Professional Insurance Agents Western Alliance
PIA came into being in 1931 under a different name - National Association of
Mutual Insurance Agents (NAMIA), a non-profit association dedicated to serving
the independent insurance agents who represented mutual insurance companies is
the property and casualty field.
In those days, mutual insurance was not a popular way to protect a car, home
or business against potential loss. Some considered it communistic to be
involved with an insurance company (or its agents) in which the policyholders
owned the company and shared in its profits. It was felt to be less
un-American to deal with a so-called stock company, whose operations
were more closely aligned with the traditional free private enterprise concept.
In such cases, their capital came from investors who purchased company's stock
and shared in its profits.
Agents who represented mutual insurance companies, therefore, were harassed
and discriminated against, especially by those forces within the industry that
were committed to the old line approach.
It wasn't until the rapid
expansion of the American economy in the late 1950's that mutual agents and
their companies overcame these adversities and emerged as able competitors in
the insurance marketplace.
As the demand increased for insurance to protect new homes and automobiles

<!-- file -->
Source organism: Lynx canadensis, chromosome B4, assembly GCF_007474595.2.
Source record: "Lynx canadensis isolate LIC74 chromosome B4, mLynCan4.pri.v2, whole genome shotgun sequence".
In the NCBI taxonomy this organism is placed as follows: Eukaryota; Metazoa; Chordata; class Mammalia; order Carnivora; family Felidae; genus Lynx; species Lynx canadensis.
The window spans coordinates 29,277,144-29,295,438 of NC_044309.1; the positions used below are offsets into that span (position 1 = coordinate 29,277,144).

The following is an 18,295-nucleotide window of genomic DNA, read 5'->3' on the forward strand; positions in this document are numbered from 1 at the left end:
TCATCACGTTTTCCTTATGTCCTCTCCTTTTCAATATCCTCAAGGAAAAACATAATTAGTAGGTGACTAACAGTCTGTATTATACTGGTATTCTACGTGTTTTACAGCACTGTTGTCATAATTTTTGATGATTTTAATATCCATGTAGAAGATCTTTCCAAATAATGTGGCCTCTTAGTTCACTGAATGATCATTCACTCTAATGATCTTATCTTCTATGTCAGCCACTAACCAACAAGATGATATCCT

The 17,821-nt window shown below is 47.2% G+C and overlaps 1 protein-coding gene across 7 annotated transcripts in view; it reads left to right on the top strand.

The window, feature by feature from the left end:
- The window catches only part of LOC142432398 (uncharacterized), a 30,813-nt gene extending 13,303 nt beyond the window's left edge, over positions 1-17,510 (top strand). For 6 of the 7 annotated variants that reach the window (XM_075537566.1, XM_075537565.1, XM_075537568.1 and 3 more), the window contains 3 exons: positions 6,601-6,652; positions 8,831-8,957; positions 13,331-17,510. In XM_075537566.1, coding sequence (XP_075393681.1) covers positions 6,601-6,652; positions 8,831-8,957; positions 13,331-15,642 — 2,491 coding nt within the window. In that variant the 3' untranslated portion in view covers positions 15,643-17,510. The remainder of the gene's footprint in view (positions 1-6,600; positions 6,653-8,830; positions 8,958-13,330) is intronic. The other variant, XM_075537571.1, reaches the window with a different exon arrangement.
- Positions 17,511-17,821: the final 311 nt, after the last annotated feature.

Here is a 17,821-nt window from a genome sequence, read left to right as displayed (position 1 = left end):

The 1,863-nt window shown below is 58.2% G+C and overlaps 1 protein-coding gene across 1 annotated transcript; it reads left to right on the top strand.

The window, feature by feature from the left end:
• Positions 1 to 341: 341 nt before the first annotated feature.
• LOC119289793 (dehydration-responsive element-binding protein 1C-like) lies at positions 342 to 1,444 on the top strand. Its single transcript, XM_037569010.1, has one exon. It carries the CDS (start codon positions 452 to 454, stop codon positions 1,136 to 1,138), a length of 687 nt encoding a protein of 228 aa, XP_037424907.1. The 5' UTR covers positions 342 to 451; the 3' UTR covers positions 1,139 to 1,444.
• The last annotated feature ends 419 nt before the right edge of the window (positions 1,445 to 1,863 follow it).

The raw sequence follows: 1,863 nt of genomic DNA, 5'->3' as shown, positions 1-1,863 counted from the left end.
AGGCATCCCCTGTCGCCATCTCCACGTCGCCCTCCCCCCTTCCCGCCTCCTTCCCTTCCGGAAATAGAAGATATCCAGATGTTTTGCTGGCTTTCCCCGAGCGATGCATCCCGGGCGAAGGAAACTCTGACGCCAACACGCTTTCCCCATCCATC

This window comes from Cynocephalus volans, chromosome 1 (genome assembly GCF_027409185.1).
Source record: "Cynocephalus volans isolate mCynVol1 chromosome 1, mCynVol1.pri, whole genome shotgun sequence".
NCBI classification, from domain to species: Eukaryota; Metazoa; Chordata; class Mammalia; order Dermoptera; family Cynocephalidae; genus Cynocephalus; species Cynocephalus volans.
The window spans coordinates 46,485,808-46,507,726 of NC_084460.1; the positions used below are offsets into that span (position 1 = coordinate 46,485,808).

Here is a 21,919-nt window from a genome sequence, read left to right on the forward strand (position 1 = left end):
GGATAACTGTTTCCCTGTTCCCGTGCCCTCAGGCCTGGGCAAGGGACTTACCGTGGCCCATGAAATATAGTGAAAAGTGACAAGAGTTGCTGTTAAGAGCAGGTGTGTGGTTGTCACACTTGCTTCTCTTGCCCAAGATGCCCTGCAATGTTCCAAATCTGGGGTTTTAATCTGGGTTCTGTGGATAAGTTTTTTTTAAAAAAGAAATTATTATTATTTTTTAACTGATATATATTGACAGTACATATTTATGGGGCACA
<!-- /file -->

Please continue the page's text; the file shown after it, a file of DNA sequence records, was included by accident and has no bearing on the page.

as well as new business, the old barriers between stock and mutual gradually
disappeared and independent insurance agencies mushroomed across the country.
Recognizing the changes that were occurring in the industry, NAMIA began
expanding its line of tangible benefits and services that appealed to smaller
agency owners making up the majority of its membership at that time. In
cooperation with its affiliated state and regional associations, NAMIA
aggressively promoted its education programs and added other that enabled the
association to double its membership to 20,000 in the decade of the 1960s.
The 1970s saw the association undergo a number of changes, including its
appeal to agencies of all sizes. Significantly, it was transformed from an
internally oriented organization to one able to impress its views upon the
industry, government and general public - views that were responsible and
constructive, as well as in the best interest of members and consumers.
Although the association's commitment to state regulation of insurance
remains firm, it responded to the federal government's growing interest and
involvement in the insurance business. NAMIA took a leadership role in
formulation the industry's position on flood, crime and no-fault auto
insurance. At the same time, it was in the forefront of the producer movement
to prohibit banks from entering the insurance agency business.
It also launched ICAP - Insurance Consumer Action Panel - which demonstrated
that insurance buyers' complaints against companies and agents could be settled
through third-party arbitration instead of time-consuming lawsuits. That
experience laid the groundwork for the association's later success in creating
the Consumer Insurance Interest Group (CIIG) as a vehicle for cooperative
action between the industry and consumer activities.
As the 1980's unfolded, NAMIA increased its involvement in social issues,
such as pollution liability and civil justice reform.
The association's continued progress in service to members, the industry and
the public, coupled with its name change in National Association of
Professional Insurance Agents (PIA National), have enabled it to achieve
remarkable growth, representing 180,000 agents and their employees as it
entered the 1990s.